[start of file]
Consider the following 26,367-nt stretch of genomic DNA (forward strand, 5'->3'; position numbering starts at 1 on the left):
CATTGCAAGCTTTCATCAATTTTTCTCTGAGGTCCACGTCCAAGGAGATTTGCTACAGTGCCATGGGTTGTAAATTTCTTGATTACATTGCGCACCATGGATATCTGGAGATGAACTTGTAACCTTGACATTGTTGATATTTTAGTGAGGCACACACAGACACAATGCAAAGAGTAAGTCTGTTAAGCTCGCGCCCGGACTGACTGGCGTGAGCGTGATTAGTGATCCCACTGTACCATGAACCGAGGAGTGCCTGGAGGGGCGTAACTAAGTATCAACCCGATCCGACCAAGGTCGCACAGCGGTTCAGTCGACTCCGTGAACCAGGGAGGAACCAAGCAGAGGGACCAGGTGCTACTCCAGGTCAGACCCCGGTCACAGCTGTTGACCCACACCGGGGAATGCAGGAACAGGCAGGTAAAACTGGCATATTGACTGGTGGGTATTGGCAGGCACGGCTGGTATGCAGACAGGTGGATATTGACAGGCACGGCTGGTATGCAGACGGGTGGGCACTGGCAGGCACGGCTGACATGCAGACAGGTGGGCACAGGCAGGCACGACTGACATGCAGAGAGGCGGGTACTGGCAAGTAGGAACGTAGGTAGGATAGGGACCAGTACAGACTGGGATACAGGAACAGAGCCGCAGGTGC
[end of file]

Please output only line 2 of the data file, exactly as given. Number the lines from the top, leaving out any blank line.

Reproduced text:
CATTGCAAGCTTTCATCAATTTTTCTCTGAGGTCCACGTCCAAGGAGATTTGCTACAGTGCCATGGGTTGTAAATTTCTTGATTACATTGCGCACCATGGATATCTGGAGATGAACTTGTAACCTTGACATTGTTGATATTTTAGTGAGGCACACACAGACACAATGCAAAGAGTAAGTCTGTTAAGCTCGCGCCCGGACTGACTGGCGTGAGCGTGATTAGTGATCCCACTGTACCATGAACCGAGGAGTGCCTGGAGGGGCGTAACTAAGTATCAACCCGATCCGACCAAGGTCGCACAGCGGTTCAGTCGACTCCGTGAACCAGGGAGGAACCAAGCAGAGGGACCAGGTGCTACTCCAGGTCAGACCCCGGTCACAGCTGTTGACCCACACCGGGGAATGCAGGAACAGGCAGGTAAAACTGGCATATTGACTGGTGGGTATTGGCAGGCACGGCTGGTATGCAGACAGGTGGATATTGACAGGCACGGCTGGTATGCAGACGGGTGGGCACTGGCAGGCACGGCTGACATGCAGACAGGTGGGCACAGGCAGGCACGACTGACATGCAGAGAGGCGGGTACTGGCAAGTAGGAACGTAGGTAGGATAGGGACCAGTACAGACTGGGATACAGGAACAGAGCCGCAGGTGC